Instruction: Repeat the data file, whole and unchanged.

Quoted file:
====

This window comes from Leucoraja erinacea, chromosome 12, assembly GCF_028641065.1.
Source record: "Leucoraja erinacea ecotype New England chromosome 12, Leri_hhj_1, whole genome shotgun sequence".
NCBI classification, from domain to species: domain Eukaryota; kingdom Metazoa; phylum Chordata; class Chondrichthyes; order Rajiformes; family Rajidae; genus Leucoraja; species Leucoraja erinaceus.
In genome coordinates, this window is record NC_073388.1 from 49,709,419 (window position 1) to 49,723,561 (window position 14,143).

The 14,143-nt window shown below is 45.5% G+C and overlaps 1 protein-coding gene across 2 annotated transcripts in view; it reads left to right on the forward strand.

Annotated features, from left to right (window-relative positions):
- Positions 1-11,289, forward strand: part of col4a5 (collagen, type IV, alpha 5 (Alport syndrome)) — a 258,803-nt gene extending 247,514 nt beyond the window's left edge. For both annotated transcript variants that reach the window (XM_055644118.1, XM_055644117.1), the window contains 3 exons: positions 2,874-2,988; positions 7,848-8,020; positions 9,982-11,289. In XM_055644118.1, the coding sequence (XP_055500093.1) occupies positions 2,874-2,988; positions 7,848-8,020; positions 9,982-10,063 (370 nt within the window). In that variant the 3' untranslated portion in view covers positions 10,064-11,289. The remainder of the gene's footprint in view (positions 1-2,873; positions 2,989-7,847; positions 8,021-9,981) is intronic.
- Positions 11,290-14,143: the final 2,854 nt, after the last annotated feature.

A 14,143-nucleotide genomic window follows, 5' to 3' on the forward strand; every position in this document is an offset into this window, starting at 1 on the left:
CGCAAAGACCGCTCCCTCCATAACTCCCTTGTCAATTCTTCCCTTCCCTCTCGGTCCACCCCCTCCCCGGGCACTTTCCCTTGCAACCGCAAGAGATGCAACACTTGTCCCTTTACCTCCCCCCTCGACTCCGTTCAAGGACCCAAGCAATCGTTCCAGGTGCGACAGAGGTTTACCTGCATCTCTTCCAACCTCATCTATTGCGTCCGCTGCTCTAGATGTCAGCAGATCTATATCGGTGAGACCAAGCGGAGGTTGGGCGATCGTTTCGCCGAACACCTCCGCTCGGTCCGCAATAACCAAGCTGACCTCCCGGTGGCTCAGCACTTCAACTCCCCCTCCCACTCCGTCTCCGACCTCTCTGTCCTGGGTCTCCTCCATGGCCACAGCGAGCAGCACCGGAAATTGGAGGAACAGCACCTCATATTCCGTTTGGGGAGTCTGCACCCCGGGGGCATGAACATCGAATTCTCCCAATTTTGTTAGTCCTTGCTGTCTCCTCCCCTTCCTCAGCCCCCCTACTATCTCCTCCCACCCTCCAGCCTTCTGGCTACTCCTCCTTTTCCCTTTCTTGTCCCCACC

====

This window comes from Leucoraja erinacea, chromosome 12, assembly GCF_028641065.1.
Source record: "Leucoraja erinacea ecotype New England chromosome 12, Leri_hhj_1, whole genome shotgun sequence".
NCBI classification, from domain to species: domain Eukaryota; kingdom Metazoa; phylum Chordata; class Chondrichthyes; order Rajiformes; family Rajidae; genus Leucoraja; species Leucoraja erinaceus.
In genome coordinates, this window is record NC_073388.1 from 49,709,419 (window position 1) to 49,723,561 (window position 14,143).

The 14,143-nt window shown below is 45.5% G+C and overlaps 1 protein-coding gene across 2 annotated transcripts in view; it reads left to right on the forward strand.

Annotated features, from left to right (window-relative positions):
- Positions 1-11,289, forward strand: part of col4a5 (collagen, type IV, alpha 5 (Alport syndrome)) — a 258,803-nt gene extending 247,514 nt beyond the window's left edge. For both annotated transcript variants that reach the window (XM_055644118.1, XM_055644117.1), the window contains 3 exons: positions 2,874-2,988; positions 7,848-8,020; positions 9,982-11,289. In XM_055644118.1, the coding sequence (XP_055500093.1) occupies positions 2,874-2,988; positions 7,848-8,020; positions 9,982-10,063 (370 nt within the window). In that variant the 3' untranslated portion in view covers positions 10,064-11,289. The remainder of the gene's footprint in view (positions 1-2,873; positions 2,989-7,847; positions 8,021-9,981) is intronic.
- Positions 11,290-14,143: the final 2,854 nt, after the last annotated feature.

A 14,143-nucleotide genomic window follows, 5' to 3' on the forward strand; every position in this document is an offset into this window, starting at 1 on the left:
CGCAAAGACCGCTCCCTCCATAACTCCCTTGTCAATTCTTCCCTTCCCTCTCGGTCCACCCCCTCCCCGGGCACTTTCCCTTGCAACCGCAAGAGATGCAACACTTGTCCCTTTACCTCCCCCCTCGACTCCGTTCAAGGACCCAAGCAATCGTTCCAGGTGCGACAGAGGTTTACCTGCATCTCTTCCAACCTCATCTATTGCGTCCGCTGCTCTAGATGTCAGCAGATCTATATCGGTGAGACCAAGCGGAGGTTGGGCGATCGTTTCGCCGAACACCTCCGCTCGGTCCGCAATAACCAAGCTGACCTCCCGGTGGCTCAGCACTTCAACTCCCCCTCCCACTCCGTCTCCGACCTCTCTGTCCTGGGTCTCCTCCATGGCCACAGCGAGCAGCACCGGAAATTGGAGGAACAGCACCTCATATTCCGTTTGGGGAGTCTGCACCCCGGGGGCATGAACATCGAATTCTCCCAATTTTGTTAGTCCTTGCTGTCTCCTCCCCTTCCTCAGCCCCCCTACTATCTCCTCCCACCCTCCAGCCTTCTGGCTACTCCTCCTTTTCCCTTTCTTGTCCCCACC